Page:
There are several prerequisites to a successful implementation of government digital transformation projects. Of critical importance are the adoption of a systemic approach, openness to culture change, and above all, communicating change.
The current state of affairs shows substantial growth in the implementation of digitization projects whilst technology seems to take center stage. A deeper look into these projects reveals that only a small portion of them result in the anticipated competitive advantage or any real value. It is crucial to think about the broader perspective of change, one that gets the digital transformation process right, avoids overlooking key aspects and reaches the desired outcomes.
Experience shows that government digital transformation projects are often complex to plan and execute and many of them are destined to fail. According to a study by Gartner, only 1 in 3 change initiatives end up in success while an additional 16% will achieve mixed results. Consequently, 50% of change initiatives will fail.
Methodologies, technology, and legislation are critical. However, Mindaugas Glodas, CEO of NRD Companies, a global IT and consulting group of companies specializing in governance and economic digital infrastructure development, suggests that managing change is less significant in comparison to the importance of leadership and communication of the transformation intended to be achieved. The vision should clearly address not only the opportunities but the challenges the change will bring as well.
Before embarking on a digital transformation project, Mr Glodas offers 3 tips on how to communicate and lead a successful change.
Achieve management buy-in and commitment
“Our practical experience executing digital transformation projects across the globe has taught us that accomplishing complex change projects begins with leadership buy-in, commitment to see a project through, and planning. Once buy-in is achieved, such leadership will be tasked with setting a vision while highlighting the beneficiaries of the change (the general population), keeping employees involved in the planning process, and encouraging openness to transformation” says Glodas.
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Communicate clearly and honestly
Digitizing government services projects is no easy feat and requires communicating intended goals and processes both internally and externally. Beyond the will to change, many government employees may ask the perpetual question, “What’s in it for me?”. Communicating the answers to this question requires strong leadership that truly believes in the intended goals. The question can be answered by highlighting the advantages of acquiring new skills, the possibilities of advancement, improved working conditions, and life-lessons in adapting to change. Government employees should also take pride in the fact that a successful digitization undertaking will result in improvements to all citizen’s lives and wellbeing.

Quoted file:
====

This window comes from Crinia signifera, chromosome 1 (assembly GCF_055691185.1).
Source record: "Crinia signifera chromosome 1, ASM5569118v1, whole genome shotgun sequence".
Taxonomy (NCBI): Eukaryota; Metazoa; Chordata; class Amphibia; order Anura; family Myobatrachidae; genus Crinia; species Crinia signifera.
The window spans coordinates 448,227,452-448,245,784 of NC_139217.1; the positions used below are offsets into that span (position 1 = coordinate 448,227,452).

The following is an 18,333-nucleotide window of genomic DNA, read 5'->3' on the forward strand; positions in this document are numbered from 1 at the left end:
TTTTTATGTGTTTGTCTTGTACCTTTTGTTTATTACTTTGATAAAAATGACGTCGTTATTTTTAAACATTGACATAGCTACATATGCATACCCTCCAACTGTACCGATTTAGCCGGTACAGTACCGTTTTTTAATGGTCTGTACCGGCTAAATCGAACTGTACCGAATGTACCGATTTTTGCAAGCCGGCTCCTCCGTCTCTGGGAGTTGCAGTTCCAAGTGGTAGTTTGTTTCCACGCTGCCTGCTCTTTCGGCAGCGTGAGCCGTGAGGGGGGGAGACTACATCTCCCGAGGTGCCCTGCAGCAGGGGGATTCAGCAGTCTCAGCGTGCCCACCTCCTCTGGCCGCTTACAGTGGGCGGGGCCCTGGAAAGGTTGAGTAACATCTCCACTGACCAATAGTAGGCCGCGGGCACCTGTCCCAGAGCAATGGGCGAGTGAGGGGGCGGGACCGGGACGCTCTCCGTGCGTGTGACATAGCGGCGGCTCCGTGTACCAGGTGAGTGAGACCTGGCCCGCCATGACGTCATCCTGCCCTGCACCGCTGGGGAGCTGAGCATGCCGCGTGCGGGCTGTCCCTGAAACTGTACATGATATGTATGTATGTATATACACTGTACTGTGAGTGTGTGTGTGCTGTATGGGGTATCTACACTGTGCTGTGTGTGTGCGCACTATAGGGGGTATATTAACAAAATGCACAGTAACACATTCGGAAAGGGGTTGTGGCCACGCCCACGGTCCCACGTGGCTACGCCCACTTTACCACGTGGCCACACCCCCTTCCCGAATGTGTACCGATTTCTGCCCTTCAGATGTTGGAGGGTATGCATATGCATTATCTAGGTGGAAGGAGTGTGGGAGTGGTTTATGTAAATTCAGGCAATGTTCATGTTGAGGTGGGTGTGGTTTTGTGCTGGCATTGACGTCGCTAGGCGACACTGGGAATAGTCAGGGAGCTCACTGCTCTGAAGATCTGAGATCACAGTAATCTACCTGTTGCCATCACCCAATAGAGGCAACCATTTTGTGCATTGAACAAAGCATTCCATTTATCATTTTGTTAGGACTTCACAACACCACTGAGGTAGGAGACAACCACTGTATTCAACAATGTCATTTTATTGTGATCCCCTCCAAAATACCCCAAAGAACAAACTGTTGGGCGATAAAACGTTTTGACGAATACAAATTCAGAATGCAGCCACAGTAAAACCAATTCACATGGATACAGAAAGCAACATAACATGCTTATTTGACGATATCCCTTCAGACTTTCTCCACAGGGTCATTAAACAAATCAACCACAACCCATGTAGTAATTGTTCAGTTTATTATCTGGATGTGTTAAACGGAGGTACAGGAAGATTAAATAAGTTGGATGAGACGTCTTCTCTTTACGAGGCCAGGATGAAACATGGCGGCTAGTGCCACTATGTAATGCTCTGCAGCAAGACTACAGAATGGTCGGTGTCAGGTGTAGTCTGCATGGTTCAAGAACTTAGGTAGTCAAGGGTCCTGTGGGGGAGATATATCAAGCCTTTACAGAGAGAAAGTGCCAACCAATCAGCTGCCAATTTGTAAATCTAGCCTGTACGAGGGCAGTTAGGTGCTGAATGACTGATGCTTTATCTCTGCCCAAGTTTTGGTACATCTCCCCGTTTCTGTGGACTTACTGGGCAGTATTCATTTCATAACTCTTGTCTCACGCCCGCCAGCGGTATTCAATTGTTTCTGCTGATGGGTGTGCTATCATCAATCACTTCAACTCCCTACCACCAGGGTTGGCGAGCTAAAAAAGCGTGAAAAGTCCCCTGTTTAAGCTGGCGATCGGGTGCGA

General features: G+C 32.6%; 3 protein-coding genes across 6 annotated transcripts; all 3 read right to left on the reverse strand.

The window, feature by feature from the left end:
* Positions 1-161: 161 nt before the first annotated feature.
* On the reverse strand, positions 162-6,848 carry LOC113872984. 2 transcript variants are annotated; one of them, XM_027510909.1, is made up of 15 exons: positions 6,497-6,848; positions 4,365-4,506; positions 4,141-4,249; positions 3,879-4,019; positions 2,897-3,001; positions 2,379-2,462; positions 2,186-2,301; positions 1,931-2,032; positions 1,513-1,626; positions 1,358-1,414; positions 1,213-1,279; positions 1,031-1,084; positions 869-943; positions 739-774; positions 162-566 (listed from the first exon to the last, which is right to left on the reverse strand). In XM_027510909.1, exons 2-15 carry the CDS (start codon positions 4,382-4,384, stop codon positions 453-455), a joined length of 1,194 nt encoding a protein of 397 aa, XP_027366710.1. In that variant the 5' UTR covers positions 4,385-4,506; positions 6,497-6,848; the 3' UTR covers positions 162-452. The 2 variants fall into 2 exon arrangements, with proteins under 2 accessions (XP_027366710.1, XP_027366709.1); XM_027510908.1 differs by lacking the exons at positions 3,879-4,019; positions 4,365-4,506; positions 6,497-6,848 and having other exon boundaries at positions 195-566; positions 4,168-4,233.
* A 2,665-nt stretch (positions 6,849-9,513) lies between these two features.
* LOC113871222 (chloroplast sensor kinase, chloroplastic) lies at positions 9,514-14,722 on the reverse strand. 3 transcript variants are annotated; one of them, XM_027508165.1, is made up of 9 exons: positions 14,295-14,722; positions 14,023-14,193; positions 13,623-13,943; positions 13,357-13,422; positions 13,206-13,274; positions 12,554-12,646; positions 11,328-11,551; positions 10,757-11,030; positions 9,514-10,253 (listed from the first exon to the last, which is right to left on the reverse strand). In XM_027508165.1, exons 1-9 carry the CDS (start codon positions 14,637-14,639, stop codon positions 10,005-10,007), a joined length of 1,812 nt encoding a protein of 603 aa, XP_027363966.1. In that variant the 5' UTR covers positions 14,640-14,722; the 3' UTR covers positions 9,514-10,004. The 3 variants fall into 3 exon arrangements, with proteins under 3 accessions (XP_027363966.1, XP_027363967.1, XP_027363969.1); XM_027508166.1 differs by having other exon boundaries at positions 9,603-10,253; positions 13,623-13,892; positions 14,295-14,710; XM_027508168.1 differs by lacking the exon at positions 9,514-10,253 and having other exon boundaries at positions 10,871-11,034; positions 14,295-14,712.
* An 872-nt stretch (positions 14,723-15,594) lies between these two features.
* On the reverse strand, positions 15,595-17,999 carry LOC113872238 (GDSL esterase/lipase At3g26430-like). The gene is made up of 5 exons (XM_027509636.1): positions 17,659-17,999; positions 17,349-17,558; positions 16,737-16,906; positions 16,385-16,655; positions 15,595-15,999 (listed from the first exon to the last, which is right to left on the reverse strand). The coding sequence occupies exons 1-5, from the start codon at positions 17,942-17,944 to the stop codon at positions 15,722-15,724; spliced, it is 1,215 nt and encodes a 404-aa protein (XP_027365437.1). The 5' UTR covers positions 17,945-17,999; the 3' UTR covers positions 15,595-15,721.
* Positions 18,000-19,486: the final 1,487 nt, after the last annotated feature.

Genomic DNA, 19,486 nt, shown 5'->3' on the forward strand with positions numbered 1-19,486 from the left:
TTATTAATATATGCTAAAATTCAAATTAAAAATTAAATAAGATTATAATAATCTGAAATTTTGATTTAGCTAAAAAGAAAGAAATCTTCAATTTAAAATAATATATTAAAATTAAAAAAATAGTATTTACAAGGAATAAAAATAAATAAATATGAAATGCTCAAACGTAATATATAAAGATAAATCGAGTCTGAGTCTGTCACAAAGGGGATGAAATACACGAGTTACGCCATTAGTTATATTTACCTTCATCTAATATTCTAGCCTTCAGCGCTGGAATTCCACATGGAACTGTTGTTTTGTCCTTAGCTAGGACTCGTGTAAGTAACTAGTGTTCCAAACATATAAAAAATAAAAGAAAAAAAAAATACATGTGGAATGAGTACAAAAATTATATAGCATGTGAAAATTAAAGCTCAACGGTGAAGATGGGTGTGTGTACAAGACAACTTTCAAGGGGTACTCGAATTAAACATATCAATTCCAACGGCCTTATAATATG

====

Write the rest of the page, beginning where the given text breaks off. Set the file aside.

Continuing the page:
That said, communicating change should not sugar-coat reality and must therefore also convey the risks involved such as possible job losses for low-skilled employees.
Demonstrate a firm vision and openness to feedback
Glodas stresses that while a firm vision is a recipe for success, so should be the acceptance of feedback and constructive criticism from within the organization. “Not everyone within an organization will be open to change. That is why throughout the process, all stakeholders must keep in mind and reiterate the value that such change will bring upon its providers and intended users. Some of those benefits could include improved internal efficiency and productivity, better collaboration among government departments, reduced labor costs, and an opportunity to provide civil servants with more advanced skills through additional education and training”.
When venturing into digital transformation, change management should not be perceived as an event but rather as a process. Shaping your own future and defining your value proposition to your customers and in the government institution’s cases – its citizens is what leaders are expected to do on an ongoing basis.
Internally, such projects should be seen as an opportunity for positive change, modernization, and efficient fulfillment of duties. Externally, governments should stress progress and prosperity as the main motives. Internal and external buy-in is critical for any project to succeed.
“Our experience in assisting numerous government agencies in emerging and developing countries has shown that expert advice and practical guidelines throughout the public services change management process greatly increase the chances of a successful digital transformation,” concludes Glodas.